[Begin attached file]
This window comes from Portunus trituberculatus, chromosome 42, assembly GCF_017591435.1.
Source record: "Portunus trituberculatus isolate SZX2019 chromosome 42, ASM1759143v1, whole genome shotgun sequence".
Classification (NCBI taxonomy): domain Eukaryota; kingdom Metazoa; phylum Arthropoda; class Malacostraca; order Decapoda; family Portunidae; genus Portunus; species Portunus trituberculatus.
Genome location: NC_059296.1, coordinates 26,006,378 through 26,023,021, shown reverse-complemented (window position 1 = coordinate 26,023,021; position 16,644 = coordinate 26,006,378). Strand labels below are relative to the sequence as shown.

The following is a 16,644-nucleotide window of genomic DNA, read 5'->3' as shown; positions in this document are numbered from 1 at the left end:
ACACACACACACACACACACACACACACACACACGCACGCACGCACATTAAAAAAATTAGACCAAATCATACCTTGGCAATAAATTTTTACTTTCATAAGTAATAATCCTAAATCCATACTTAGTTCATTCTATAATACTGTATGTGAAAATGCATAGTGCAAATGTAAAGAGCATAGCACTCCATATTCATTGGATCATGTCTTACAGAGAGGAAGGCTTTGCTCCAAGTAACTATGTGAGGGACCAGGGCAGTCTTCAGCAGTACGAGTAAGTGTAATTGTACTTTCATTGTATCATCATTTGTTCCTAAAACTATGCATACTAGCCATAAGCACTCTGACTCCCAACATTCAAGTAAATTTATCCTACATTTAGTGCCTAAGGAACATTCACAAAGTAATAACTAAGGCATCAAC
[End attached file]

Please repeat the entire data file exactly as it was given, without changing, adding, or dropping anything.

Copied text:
This window comes from Portunus trituberculatus, chromosome 42, assembly GCF_017591435.1.
Source record: "Portunus trituberculatus isolate SZX2019 chromosome 42, ASM1759143v1, whole genome shotgun sequence".
Classification (NCBI taxonomy): domain Eukaryota; kingdom Metazoa; phylum Arthropoda; class Malacostraca; order Decapoda; family Portunidae; genus Portunus; species Portunus trituberculatus.
Genome location: NC_059296.1, coordinates 26,006,378 through 26,023,021, shown reverse-complemented (window position 1 = coordinate 26,023,021; position 16,644 = coordinate 26,006,378). Strand labels below are relative to the sequence as shown.

The following is a 16,644-nucleotide window of genomic DNA, read 5'->3' as shown; positions in this document are numbered from 1 at the left end:
ACACACACACACACACACACACACACACACACACGCACGCACGCACATTAAAAAAATTAGACCAAATCATACCTTGGCAATAAATTTTTACTTTCATAAGTAATAATCCTAAATCCATACTTAGTTCATTCTATAATACTGTATGTGAAAATGCATAGTGCAAATGTAAAGAGCATAGCACTCCATATTCATTGGATCATGTCTTACAGAGAGGAAGGCTTTGCTCCAAGTAACTATGTGAGGGACCAGGGCAGTCTTCAGCAGTACGAGTAAGTGTAATTGTACTTTCATTGTATCATCATTTGTTCCTAAAACTATGCATACTAGCCATAAGCACTCTGACTCCCAACATTCAAGTAAATTTATCCTACATTTAGTGCCTAAGGAACATTCACAAAGTAATAACTAAGGCATCAAC